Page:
I recommend Metadata2go a lot when metadata comes up, mostly because it represents a clear alternative to other systems, since it requires no download to use. Instead, it’s a cloud-based option that allows you to upload the video file in question and retrieve its metadata. Use Metadata2go if you have limited hard drive space and just need some quick metadata of a video file.
Now that you’re aware of a few systems that excavate metadata, let’s demonstrate how to do so manually.
Video files: Manual approach for Windows
Here’s how to view the metadata of video files if you’re using Windows and don’t have third party software available.
1. Locate the video file you wish to view the metadata of.
2. Right-click the file and select “Properties.”
3. Under the “General” tab, you’ll see basic video metadata, such as file size and date created/received.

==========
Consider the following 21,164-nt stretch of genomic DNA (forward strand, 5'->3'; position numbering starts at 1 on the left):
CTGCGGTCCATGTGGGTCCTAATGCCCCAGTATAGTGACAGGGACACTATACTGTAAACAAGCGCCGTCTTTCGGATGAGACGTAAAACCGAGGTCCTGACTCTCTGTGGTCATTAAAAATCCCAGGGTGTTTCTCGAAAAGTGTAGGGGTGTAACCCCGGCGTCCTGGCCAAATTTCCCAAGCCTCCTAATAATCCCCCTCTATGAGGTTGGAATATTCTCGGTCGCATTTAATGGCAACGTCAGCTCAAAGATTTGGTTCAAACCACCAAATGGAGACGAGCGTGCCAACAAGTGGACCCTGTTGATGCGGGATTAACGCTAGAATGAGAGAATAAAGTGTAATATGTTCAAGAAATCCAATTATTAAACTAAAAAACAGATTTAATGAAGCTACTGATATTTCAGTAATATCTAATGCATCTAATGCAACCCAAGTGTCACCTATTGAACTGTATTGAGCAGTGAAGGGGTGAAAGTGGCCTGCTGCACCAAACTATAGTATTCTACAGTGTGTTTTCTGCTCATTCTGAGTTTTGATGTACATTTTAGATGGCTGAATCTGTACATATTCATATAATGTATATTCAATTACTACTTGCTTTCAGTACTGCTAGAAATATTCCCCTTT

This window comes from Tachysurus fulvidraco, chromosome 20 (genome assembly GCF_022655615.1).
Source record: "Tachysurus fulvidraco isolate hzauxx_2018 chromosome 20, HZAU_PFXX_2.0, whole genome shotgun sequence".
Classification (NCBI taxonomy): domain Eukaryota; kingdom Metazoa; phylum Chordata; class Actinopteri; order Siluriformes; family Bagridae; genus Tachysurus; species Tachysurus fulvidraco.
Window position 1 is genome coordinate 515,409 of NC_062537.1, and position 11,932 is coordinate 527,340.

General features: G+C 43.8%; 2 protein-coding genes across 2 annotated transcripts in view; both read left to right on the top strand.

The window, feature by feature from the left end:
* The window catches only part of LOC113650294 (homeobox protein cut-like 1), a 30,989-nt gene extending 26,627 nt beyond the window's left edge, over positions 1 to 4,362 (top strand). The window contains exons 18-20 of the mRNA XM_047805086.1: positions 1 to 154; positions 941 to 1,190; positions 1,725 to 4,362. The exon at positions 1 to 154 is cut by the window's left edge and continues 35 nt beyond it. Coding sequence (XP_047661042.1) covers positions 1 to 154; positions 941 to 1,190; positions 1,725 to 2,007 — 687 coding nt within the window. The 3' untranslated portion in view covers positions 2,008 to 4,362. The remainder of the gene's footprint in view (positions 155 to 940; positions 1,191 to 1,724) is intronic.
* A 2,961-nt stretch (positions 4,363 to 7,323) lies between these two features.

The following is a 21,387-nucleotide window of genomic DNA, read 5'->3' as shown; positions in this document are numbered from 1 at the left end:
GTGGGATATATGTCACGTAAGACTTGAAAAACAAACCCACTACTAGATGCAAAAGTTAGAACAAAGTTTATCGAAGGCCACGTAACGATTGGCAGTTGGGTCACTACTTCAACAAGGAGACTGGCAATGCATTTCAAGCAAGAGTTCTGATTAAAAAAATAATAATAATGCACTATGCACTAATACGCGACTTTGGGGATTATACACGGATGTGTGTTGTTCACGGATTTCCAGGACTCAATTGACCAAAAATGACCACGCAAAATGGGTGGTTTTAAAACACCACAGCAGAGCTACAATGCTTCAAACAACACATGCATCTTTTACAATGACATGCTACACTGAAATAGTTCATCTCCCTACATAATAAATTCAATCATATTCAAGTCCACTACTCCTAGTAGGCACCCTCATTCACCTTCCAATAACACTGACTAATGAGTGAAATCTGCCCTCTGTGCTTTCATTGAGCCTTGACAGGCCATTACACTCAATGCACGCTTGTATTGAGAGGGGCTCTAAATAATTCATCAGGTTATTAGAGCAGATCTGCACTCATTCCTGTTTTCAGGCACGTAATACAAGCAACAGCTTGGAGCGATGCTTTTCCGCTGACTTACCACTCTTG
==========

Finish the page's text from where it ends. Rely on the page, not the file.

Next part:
4. Next, click the “Details” tab. This will bring up information such as title, length and frame rate.
Video files: Manual approach for Mac
1. Locate the video file you wish to view the metadata of.
2. Select the “Get info” option.
3. If you have specific media software that plays your video files, there may be ways to load the file onto these programs and view metadata as well (specific to each system).
As you can see, there are plenty of different routes to checking out the metadata of a video file. So what about finding metadata for a video uploaded to the internet, for example on YouTube?
Metadata on videos uploaded to YouTube
First things first, recognize that YouTube metadata is different than a video file on your PC. This is because YouTube provides its own set of information on a video when uploaded. Here’s how to check it out.
1. Navigate to the YouTube video you want to find metadata for.
2. Underneath the video screen, there are some basic metadata, such as the title, uploader and date uploaded.
3. To dig deeper, right-click next to the video player and select “View page info.” This will provide you with further details concerning the video, such as the hyperlink and keyword tags.
What can I learn from a video exclusively through metadata?